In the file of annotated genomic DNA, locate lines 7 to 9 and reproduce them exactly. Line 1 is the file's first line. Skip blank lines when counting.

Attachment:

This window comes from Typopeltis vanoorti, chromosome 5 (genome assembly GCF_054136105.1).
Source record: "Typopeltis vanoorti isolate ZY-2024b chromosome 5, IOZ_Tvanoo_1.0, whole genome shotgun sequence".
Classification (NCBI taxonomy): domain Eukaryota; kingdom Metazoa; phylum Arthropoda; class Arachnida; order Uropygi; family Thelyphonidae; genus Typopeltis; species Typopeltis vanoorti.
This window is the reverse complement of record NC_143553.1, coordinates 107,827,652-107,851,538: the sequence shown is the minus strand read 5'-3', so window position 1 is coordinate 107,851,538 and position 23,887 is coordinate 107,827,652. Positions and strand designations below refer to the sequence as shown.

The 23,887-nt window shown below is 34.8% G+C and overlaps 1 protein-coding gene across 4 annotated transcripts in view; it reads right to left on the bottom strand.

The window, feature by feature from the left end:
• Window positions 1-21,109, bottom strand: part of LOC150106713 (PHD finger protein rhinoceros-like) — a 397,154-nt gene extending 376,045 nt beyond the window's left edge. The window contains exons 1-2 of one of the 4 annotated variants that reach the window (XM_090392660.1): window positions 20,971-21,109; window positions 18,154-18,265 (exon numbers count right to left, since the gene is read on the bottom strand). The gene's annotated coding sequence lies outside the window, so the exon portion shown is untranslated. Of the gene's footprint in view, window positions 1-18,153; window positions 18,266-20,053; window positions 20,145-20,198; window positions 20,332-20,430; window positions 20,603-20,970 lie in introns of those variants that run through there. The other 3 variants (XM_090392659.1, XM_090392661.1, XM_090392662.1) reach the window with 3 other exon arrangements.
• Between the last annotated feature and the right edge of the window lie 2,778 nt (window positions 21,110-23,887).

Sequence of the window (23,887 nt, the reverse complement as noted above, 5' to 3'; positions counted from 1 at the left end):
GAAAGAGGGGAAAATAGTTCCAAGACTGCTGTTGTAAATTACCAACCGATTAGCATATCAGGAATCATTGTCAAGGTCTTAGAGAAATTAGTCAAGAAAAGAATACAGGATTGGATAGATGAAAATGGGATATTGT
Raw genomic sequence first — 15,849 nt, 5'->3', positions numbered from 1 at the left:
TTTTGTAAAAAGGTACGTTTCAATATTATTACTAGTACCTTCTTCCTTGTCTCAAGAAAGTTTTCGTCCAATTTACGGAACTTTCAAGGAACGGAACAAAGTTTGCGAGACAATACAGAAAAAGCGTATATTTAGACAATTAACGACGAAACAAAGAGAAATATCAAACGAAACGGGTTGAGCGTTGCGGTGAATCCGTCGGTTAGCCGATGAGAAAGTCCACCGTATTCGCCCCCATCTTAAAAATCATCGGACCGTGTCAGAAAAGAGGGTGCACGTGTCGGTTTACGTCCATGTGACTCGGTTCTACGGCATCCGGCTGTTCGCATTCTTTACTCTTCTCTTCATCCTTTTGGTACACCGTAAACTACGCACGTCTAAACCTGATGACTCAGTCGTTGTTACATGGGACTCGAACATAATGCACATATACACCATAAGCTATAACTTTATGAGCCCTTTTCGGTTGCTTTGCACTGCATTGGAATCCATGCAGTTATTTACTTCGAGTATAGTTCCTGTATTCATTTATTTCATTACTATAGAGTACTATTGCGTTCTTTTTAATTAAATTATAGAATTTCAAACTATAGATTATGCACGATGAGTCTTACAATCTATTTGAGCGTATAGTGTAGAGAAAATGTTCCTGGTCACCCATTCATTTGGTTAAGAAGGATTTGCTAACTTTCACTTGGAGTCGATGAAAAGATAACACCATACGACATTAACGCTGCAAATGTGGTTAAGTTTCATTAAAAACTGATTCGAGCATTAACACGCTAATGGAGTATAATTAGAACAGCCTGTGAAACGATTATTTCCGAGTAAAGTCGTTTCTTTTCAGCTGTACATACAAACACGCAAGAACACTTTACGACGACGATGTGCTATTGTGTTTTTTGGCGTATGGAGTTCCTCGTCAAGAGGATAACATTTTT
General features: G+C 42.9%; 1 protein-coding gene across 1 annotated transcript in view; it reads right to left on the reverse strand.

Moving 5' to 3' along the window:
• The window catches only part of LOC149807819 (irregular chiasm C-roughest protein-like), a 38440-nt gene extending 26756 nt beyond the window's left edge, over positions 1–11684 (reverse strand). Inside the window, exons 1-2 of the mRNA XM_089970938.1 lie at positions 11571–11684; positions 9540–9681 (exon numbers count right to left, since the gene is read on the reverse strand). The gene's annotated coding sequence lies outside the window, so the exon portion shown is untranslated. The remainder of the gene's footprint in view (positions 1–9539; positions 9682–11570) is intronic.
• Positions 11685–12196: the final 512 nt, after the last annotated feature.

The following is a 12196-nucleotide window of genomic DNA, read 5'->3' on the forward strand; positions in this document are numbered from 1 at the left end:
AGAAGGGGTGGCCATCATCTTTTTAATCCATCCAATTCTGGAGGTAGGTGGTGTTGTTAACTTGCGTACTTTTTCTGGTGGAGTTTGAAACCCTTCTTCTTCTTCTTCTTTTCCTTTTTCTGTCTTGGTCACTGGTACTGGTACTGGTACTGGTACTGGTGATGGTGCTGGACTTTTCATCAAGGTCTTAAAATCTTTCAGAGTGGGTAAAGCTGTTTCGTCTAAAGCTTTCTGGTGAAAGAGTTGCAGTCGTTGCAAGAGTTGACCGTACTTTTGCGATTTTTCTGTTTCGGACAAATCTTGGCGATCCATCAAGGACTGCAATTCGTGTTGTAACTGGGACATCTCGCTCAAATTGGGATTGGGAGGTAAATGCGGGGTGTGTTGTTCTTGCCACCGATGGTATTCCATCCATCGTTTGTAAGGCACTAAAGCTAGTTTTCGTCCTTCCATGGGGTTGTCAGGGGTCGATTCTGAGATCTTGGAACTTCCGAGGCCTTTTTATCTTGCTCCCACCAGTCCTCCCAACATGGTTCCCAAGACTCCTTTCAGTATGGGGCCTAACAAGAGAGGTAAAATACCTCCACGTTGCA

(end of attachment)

• Window positions 1-21,109, bottom strand: part of LOC150106713 (PHD finger protein rhinoceros-like) — a 397,154-nt gene extending 376,045 nt beyond the window's left edge. The window contains exons 1-2 of one of the 4 annotated variants that reach the window (XM_090392660.1): window positions 20,971-21,109; window positions 18,154-18,265 (exon numbers count right to left, since the gene is read on the bottom strand). The gene's annotated coding sequence lies outside the window, so the exon portion shown is untranslated. Of the gene's footprint in view, window positions 1-18,153; window positions 18,266-20,053; window positions 20,145-20,198; window positions 20,332-20,430; window positions 20,603-20,970 lie in introns of those variants that run through there. The other 3 variants (XM_090392659.1, XM_090392661.1, XM_090392662.1) reach the window with 3 other exon arrangements.
• Between the last annotated feature and the right edge of the window lie 2,778 nt (window positions 21,110-23,887).

Sequence of the window (23,887 nt, the reverse complement as noted above, 5' to 3'; positions counted from 1 at the left end):